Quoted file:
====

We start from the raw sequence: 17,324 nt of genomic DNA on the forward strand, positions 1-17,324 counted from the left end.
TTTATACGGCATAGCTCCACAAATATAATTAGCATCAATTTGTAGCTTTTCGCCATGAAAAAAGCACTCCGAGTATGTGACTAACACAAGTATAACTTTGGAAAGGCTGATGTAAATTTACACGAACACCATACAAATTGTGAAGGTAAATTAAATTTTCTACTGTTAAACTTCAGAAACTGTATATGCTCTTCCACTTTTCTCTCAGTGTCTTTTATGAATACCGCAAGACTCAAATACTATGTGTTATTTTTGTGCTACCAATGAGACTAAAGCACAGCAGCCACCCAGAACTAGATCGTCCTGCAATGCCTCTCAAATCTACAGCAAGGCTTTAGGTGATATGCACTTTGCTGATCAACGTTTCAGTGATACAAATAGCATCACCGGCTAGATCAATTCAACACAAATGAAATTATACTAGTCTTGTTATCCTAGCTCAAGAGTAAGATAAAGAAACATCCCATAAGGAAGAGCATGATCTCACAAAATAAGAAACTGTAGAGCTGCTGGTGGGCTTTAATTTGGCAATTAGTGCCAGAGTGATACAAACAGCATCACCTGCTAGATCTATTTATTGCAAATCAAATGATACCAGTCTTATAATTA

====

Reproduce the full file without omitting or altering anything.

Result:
We start from the raw sequence: 17,324 nt of genomic DNA on the forward strand, positions 1-17,324 counted from the left end.
TTTATACGGCATAGCTCCACAAATATAATTAGCATCAATTTGTAGCTTTTCGCCATGAAAAAAGCACTCCGAGTATGTGACTAACACAAGTATAACTTTGGAAAGGCTGATGTAAATTTACACGAACACCATACAAATTGTGAAGGTAAATTAAATTTTCTACTGTTAAACTTCAGAAACTGTATATGCTCTTCCACTTTTCTCTCAGTGTCTTTTATGAATACCGCAAGACTCAAATACTATGTGTTATTTTTGTGCTACCAATGAGACTAAAGCACAGCAGCCACCCAGAACTAGATCGTCCTGCAATGCCTCTCAAATCTACAGCAAGGCTTTAGGTGATATGCACTTTGCTGATCAACGTTTCAGTGATACAAATAGCATCACCGGCTAGATCAATTCAACACAAATGAAATTATACTAGTCTTGTTATCCTAGCTCAAGAGTAAGATAAAGAAACATCCCATAAGGAAGAGCATGATCTCACAAAATAAGAAACTGTAGAGCTGCTGGTGGGCTTTAATTTGGCAATTAGTGCCAGAGTGATACAAACAGCATCACCTGCTAGATCTATTTATTGCAAATCAAATGATACCAGTCTTATAATTA